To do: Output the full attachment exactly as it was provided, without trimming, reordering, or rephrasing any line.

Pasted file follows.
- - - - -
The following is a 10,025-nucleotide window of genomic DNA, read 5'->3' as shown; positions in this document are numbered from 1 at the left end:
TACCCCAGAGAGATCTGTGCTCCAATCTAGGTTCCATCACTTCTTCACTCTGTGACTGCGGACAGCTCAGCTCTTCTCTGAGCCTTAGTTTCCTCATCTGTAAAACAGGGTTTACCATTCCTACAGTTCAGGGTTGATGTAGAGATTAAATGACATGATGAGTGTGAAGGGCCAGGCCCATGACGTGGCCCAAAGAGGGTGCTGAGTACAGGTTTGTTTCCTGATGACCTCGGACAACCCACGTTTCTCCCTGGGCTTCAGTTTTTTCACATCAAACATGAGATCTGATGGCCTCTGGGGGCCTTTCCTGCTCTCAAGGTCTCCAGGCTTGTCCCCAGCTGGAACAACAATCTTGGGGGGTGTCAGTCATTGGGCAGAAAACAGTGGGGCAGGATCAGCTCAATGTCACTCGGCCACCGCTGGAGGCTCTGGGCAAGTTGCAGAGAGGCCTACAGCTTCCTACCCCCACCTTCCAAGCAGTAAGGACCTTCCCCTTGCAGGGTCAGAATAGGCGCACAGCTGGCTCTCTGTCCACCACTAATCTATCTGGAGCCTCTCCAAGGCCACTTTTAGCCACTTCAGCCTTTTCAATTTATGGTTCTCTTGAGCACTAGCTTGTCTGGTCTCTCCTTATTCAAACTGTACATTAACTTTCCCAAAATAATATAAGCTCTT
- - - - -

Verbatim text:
The following is a 10,025-nucleotide window of genomic DNA, read 5'->3' as shown; positions in this document are numbered from 1 at the left end:
TACCCCAGAGAGATCTGTGCTCCAATCTAGGTTCCATCACTTCTTCACTCTGTGACTGCGGACAGCTCAGCTCTTCTCTGAGCCTTAGTTTCCTCATCTGTAAAACAGGGTTTACCATTCCTACAGTTCAGGGTTGATGTAGAGATTAAATGACATGATGAGTGTGAAGGGCCAGGCCCATGACGTGGCCCAAAGAGGGTGCTGAGTACAGGTTTGTTTCCTGATGACCTCGGACAACCCACGTTTCTCCCTGGGCTTCAGTTTTTTCACATCAAACATGAGATCTGATGGCCTCTGGGGGCCTTTCCTGCTCTCAAGGTCTCCAGGCTTGTCCCCAGCTGGAACAACAATCTTGGGGGGTGTCAGTCATTGGGCAGAAAACAGTGGGGCAGGATCAGCTCAATGTCACTCGGCCACCGCTGGAGGCTCTGGGCAAGTTGCAGAGAGGCCTACAGCTTCCTACCCCCACCTTCCAAGCAGTAAGGACCTTCCCCTTGCAGGGTCAGAATAGGCGCACAGCTGGCTCTCTGTCCACCACTAATCTATCTGGAGCCTCTCCAAGGCCACTTTTAGCCACTTCAGCCTTTTCAATTTATGGTTCTCTTGAGCACTAGCTTGTCTGGTCTCTCCTTATTCAAACTGTACATTAACTTTCCCAAAATAATATAAGCTCTT